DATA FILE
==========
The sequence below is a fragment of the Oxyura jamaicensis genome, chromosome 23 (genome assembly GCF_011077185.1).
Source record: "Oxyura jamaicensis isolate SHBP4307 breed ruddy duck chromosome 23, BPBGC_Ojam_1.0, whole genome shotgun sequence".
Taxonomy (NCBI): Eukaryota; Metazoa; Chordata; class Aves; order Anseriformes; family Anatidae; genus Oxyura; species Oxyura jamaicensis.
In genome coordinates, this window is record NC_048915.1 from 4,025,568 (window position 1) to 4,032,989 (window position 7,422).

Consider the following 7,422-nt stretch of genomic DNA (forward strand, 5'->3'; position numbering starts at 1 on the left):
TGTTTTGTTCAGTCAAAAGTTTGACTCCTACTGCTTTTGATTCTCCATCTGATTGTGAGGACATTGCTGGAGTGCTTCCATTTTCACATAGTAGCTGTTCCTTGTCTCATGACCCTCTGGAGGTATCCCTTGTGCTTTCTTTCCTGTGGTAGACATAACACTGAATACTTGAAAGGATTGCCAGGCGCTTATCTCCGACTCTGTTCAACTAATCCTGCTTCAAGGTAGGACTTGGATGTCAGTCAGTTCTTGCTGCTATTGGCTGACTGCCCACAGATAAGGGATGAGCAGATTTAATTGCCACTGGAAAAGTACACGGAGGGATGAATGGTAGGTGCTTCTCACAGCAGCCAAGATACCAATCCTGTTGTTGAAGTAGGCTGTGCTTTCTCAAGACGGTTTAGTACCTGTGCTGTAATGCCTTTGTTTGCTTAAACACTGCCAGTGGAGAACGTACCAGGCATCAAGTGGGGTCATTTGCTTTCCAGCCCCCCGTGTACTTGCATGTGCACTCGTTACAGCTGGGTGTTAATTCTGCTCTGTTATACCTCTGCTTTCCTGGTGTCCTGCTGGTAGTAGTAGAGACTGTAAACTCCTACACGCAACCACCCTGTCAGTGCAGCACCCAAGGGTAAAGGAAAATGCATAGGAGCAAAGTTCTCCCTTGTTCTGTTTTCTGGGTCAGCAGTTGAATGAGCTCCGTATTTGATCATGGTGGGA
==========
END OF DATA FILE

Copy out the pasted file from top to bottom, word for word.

The sequence below is a fragment of the Oxyura jamaicensis genome, chromosome 23 (genome assembly GCF_011077185.1).
Source record: "Oxyura jamaicensis isolate SHBP4307 breed ruddy duck chromosome 23, BPBGC_Ojam_1.0, whole genome shotgun sequence".
Taxonomy (NCBI): Eukaryota; Metazoa; Chordata; class Aves; order Anseriformes; family Anatidae; genus Oxyura; species Oxyura jamaicensis.
In genome coordinates, this window is record NC_048915.1 from 4,025,568 (window position 1) to 4,032,989 (window position 7,422).

Consider the following 7,422-nt stretch of genomic DNA (forward strand, 5'->3'; position numbering starts at 1 on the left):
TGTTTTGTTCAGTCAAAAGTTTGACTCCTACTGCTTTTGATTCTCCATCTGATTGTGAGGACATTGCTGGAGTGCTTCCATTTTCACATAGTAGCTGTTCCTTGTCTCATGACCCTCTGGAGGTATCCCTTGTGCTTTCTTTCCTGTGGTAGACATAACACTGAATACTTGAAAGGATTGCCAGGCGCTTATCTCCGACTCTGTTCAACTAATCCTGCTTCAAGGTAGGACTTGGATGTCAGTCAGTTCTTGCTGCTATTGGCTGACTGCCCACAGATAAGGGATGAGCAGATTTAATTGCCACTGGAAAAGTACACGGAGGGATGAATGGTAGGTGCTTCTCACAGCAGCCAAGATACCAATCCTGTTGTTGAAGTAGGCTGTGCTTTCTCAAGACGGTTTAGTACCTGTGCTGTAATGCCTTTGTTTGCTTAAACACTGCCAGTGGAGAACGTACCAGGCATCAAGTGGGGTCATTTGCTTTCCAGCCCCCCGTGTACTTGCATGTGCACTCGTTACAGCTGGGTGTTAATTCTGCTCTGTTATACCTCTGCTTTCCTGGTGTCCTGCTGGTAGTAGTAGAGACTGTAAACTCCTACACGCAACCACCCTGTCAGTGCAGCACCCAAGGGTAAAGGAAAATGCATAGGAGCAAAGTTCTCCCTTGTTCTGTTTTCTGGGTCAGCAGTTGAATGAGCTCCGTATTTGATCATGGTGGGA